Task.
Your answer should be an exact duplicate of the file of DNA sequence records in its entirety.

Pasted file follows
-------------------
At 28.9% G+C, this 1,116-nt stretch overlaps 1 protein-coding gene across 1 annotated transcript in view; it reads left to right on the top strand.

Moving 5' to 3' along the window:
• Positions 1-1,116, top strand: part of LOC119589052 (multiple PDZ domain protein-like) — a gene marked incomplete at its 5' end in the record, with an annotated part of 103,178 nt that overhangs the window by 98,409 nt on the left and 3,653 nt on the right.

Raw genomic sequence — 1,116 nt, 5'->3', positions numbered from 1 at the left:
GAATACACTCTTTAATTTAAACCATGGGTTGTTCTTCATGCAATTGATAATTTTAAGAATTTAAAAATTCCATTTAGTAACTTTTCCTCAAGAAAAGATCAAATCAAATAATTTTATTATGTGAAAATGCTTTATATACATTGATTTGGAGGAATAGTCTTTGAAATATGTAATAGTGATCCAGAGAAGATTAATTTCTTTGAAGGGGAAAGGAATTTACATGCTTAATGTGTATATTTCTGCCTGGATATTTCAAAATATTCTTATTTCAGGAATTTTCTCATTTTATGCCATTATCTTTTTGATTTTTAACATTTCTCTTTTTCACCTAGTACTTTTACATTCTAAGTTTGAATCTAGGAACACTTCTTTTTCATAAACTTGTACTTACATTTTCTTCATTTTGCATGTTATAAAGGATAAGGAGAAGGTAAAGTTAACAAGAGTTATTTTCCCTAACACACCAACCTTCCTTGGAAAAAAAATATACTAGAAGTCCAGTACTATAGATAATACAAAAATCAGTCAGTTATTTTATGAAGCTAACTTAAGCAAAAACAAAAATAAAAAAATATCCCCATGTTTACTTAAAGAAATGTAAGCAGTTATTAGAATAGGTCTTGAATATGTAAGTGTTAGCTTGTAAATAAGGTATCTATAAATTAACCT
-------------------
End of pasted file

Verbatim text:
At 28.9% G+C, this 1,116-nt stretch overlaps 1 protein-coding gene across 1 annotated transcript in view; it reads left to right on the top strand.

Moving 5' to 3' along the window:
• Positions 1-1,116, top strand: part of LOC119589052 (multiple PDZ domain protein-like) — a gene marked incomplete at its 5' end in the record, with an annotated part of 103,178 nt that overhangs the window by 98,409 nt on the left and 3,653 nt on the right.

Raw genomic sequence — 1,116 nt, 5'->3', positions numbered from 1 at the left:
GAATACACTCTTTAATTTAAACCATGGGTTGTTCTTCATGCAATTGATAATTTTAAGAATTTAAAAATTCCATTTAGTAACTTTTCCTCAAGAAAAGATCAAATCAAATAATTTTATTATGTGAAAATGCTTTATATACATTGATTTGGAGGAATAGTCTTTGAAATATGTAATAGTGATCCAGAGAAGATTAATTTCTTTGAAGGGGAAAGGAATTTACATGCTTAATGTGTATATTTCTGCCTGGATATTTCAAAATATTCTTATTTCAGGAATTTTCTCATTTTATGCCATTATCTTTTTGATTTTTAACATTTCTCTTTTTCACCTAGTACTTTTACATTCTAAGTTTGAATCTAGGAACACTTCTTTTTCATAAACTTGTACTTACATTTTCTTCATTTTGCATGTTATAAAGGATAAGGAGAAGGTAAAGTTAACAAGAGTTATTTTCCCTAACACACCAACCTTCCTTGGAAAAAAAATATACTAGAAGTCCAGTACTATAGATAATACAAAAATCAGTCAGTTATTTTATGAAGCTAACTTAAGCAAAAACAAAAATAAAAAAATATCCCCATGTTTACTTAAAGAAATGTAAGCAGTTATTAGAATAGGTCTTGAATATGTAAGTGTTAGCTTGTAAATAAGGTATCTATAAATTAACCT